the community site for and by developmental biologists

Editorial about the Node in Development

Posted by on June 25th, 2010

Coinciding with the launch of the Node, Development Editor-in-chief Olivier Pourquié, Executive editor Jane Alfred, and the Node’s Community Manager Eva Amsen (that’s me!) wrote an editorial for the current issue of Development. It explains why we set up this site, and who is writing and reading it (that’s you!). The picture I added is[…]

The Young Embryologist Meeting, 2010. London.

Posted by on June 23rd, 2010

May 10th 2010 marked the second anniversary of a very young but promising scientific meeting, the Young Embryologist Meeting (YEM). This meeting was organised by a group of PhD students and young post-docs from London interested in developmental biology but open to everyone. Researchers at this level are just beginning to make decisions on what[…]

Selaginella in frame

Posted by on June 23rd, 2010

If you are a plant developmental biologist studying the Selaginella spikemosses, you might be interested in this beautiful animation that shows the life cycle of the Selaginella, Selaginella apoda Life Cycle: Selaginella apoda from Ciaran Moloney on Vimeo. And if you are captured by the simple beauty of this plant, you might also like a[…]

In Development, Vol 137 (Issue 14)

Posted by on June 23rd, 2010

Here are the research highlights from the current issue of Development. You can find these on the Development site but we thought it would be useful to have them posted on the Node, too. Brainy signals for actin dynamics During brain development, neurite outgrowth and neuronal migration establish the brain architecture needed for brain function.[…]

BSDB-BSCB Meeting Report Part II

Posted by on June 21st, 2010

As announced in my last post, here is part two of the BSDB-BSCB Spring Meeting Report. It deals with two presentations on networks of transcription factors (TFs). During development, such dynamic networks of TFs and signaling molecules establish and maintain the spatio-temporal patterns of gene expression characteristic for the developing tissue. Using high throughput approaches[…]

Teaching embryology to undergraduates

Posted by on June 18th, 2010

I am employed as a graduate teaching assistant for a first year biomedical sciences course at Auckland University in New Zealand. The class is called Cellular and Developmental Biology and my job is to help with tutoring the laboratory classes. For my lab streams I’m the one who stands at the front and gives instructions,[…]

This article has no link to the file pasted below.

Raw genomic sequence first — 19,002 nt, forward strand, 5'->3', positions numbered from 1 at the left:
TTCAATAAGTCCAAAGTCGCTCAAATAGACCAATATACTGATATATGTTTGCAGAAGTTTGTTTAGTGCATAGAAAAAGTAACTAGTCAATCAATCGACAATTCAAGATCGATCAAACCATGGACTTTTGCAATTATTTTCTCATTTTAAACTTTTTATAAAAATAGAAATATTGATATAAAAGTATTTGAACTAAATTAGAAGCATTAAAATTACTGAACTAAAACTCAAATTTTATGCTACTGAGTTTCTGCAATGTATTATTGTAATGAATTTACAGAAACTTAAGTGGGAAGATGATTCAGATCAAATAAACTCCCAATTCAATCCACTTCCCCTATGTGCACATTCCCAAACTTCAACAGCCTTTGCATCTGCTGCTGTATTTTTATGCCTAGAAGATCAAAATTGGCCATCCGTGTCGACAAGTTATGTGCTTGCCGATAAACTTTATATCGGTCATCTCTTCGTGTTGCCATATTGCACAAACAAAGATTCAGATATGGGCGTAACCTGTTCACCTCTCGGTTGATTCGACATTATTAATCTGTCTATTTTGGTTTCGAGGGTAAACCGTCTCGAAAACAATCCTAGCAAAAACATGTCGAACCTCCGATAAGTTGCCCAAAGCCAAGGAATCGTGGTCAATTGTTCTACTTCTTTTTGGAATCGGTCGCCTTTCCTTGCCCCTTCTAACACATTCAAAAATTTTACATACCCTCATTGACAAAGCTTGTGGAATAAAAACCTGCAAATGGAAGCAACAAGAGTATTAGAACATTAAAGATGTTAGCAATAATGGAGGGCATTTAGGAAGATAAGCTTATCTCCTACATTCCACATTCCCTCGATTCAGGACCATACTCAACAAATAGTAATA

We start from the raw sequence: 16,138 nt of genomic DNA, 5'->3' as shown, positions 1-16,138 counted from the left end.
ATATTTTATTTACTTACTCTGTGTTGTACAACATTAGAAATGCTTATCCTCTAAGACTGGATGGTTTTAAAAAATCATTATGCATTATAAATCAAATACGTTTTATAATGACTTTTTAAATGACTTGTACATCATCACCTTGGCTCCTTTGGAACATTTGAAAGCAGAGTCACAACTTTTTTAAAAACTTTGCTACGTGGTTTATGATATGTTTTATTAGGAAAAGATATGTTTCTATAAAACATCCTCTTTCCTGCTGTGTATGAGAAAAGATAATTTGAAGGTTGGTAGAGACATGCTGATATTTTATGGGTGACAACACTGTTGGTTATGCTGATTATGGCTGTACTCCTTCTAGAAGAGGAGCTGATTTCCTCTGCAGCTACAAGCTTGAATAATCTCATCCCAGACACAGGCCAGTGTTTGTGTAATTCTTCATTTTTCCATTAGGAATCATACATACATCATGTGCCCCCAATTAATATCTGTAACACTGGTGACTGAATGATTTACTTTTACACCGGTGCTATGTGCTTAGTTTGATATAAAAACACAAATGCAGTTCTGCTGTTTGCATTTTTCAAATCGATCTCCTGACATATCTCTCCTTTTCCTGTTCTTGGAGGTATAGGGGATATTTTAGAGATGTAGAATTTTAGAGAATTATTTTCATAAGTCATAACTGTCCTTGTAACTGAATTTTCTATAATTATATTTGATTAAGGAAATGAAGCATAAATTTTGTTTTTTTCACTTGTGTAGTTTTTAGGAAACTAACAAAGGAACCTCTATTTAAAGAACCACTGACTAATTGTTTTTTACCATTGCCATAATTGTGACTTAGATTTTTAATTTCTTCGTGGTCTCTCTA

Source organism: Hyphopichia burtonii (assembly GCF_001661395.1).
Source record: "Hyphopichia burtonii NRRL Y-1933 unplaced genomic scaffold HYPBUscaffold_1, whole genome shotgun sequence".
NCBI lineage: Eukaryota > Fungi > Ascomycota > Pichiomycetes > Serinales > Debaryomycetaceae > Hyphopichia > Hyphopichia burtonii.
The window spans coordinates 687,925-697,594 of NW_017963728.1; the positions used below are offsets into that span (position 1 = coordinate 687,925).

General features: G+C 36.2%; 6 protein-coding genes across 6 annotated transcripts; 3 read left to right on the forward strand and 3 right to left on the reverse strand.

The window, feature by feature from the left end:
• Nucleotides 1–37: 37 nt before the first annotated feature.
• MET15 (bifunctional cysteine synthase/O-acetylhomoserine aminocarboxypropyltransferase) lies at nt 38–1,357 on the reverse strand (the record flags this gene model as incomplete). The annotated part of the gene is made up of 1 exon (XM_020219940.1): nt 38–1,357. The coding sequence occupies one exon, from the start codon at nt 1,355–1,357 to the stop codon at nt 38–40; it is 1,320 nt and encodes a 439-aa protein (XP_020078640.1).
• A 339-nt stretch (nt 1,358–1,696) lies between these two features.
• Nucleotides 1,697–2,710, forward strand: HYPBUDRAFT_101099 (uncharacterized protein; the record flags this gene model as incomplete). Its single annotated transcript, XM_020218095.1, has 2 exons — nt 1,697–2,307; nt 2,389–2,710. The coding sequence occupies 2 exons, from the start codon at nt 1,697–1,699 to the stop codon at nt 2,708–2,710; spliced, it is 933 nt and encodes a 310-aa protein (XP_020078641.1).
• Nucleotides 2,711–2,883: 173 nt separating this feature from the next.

Development editors at the helm of developmental biology societies

Posted by on June 16th, 2010

(Originally posted in Development) Development editors Liz Robertson (Professor of Developmental Biology at the Sir William Dunn School of Pathology in Oxford) and Alexandra Joyner (Courtney Steel Chair in Pediatric Cancer Research and Professor in the Department of Developmental Biology at Memorial Sloan-Kettering Cancer Center in New York) are not only actively involved in research[…]

Developing science in a far country: the paradoxes of life …

Posted by on June 16th, 2010

I am from Chile, a country located along the extreme southwestern coast of South America, a beautiful land of happy and courageous people, with an admirable geography however from time to time, some naturally events remind us how small is  our human scale compared with the Mother Earth that gave us life, (“we are children of[…]

Welcome to the Node – a virtual coffee break

Posted by on June 14th, 2010

On one of the walls of the Royal Institution in London is the following quote: “Science may never come up with a better office communication system than the coffee break” – Earl Wilson Coffee breaks are not just a good source of information in office communication, but also in science communication. In the mid-nineties, Swiss[…]

Meeting report from the 2nd joint meeting of the SFBD AND JSDB 2010 – “From Cells to Organs”

Posted by on June 13th, 2010

(This was essentially written by Dr. Chris Gordon – see bottom for details, though “Heather” posted it here.) Approximately 320 participants attended the second joint meeting of both the Japanese and French societies for developmental biology at the Institut Pasteur on May 26th to 28th, 2010. Of these, sixty Japanese developmental biologists made the voyage[…]